Then little-known newsman Dan Rather reported live from the second floor of a building in Texas City during the storm, an act that would be imitated by later reporters. This marked the first live television broadcast of a hurricane. Rather also alerted the public of the size of Carla in a way that "literally changed the way the world sees hurricanes", according to a fellow reporter. Broadcasting live at the Weather Bureau Office in Galveston, Rather asked a meteorologist to draw an outline of the Gulf of Mexico on a transparent sheet of plastic. He then held the map over the black and white radar screen, which put the size of Carla into perspective, saying that Carla was the size of the Gulf of Mexico. CBS was so impressed with Rather's work that he was offered the position of correspondent. Throughout Texas, Carla destroyed 1,915 homes, 568 farm buildings, and 415 other buildings. Additionally, 50,723 homes, 5,620 farm buildings, and 10,487 other buildings suffered damage. There were 460 injuries according to the American Red Cross, though the Monthly Weather Review listed a slightly higher number, 465. The storm caused 34 fatalities in Texas. Causes of death include 20 people drowning, eight from tornadoes, four electrocutions, and one heart attack. Overall, damage in the state was "conservatively" estimated at $300 million. A breakdown of damage indicates $200 million incurred to property and $100 million to crops, mostly from unharvested rice and lesser impact to cotton and citrus.



On September 9th a birthday party was planned for my birthday. Although it was already pouring down rain but everyone still came. Having never been through a storm such as Carla we went to church (the 10th was my actual birth date). During service people decided to go home and get clothes, esentials, and items to make pallets on which. We went to sleep and woke up wet as the church was flooded with 2 inches of water. With nothing we could do and most people living just a few blocks from church everyone went home. Of course it got worse before it was over. Our house did not flood and God blessed us that those hundred foot pine trees did not fall on our house. Howevet, my dad worked for South er n Pacific Rail Road and for a very long time he worked 16 hours on and 8 off. He was very tired when it was over. We lived in the area that tropical storm Allison dumped so much water in Greens Bayou that destroyed so many homes of some of the ver poorest people. My sister's and I drove to thst area of Houston and it made us cry. We saw people sitting out in there yards in front of their houses with all there destroyed possessions trying to figure out what to do and wsiting on help. The stench was awuful. I have been through all the storms in Houston since Carla. The year my son was born in 1983 he was only 3 to 4 months old when s storm came through and then in December on Christmas our thermometer read 3 degrees. Pipes in house did not freeze. The pipes in ground are only about 3 feet deep and the city pipes froze and busted. It was more than a week before we had water. We went to a relatives that had water. Here you stick sound the weather can change on a dime. Be safe out there during Harvey.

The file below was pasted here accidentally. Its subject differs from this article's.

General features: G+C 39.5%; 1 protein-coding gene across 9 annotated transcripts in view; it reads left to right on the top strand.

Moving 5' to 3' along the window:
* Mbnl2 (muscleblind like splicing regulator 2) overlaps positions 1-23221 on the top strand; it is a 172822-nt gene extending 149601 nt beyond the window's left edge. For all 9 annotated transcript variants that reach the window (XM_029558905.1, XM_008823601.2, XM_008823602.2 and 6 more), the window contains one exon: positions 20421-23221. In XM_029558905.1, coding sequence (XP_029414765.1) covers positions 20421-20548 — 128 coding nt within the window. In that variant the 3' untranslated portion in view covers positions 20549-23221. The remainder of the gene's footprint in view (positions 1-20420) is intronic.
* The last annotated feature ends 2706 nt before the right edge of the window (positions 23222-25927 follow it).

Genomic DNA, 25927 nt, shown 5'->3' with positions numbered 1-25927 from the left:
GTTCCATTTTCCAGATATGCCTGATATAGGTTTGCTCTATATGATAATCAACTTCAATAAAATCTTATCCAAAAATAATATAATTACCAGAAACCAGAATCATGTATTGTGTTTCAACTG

Kaplan tornado Sept 10 1961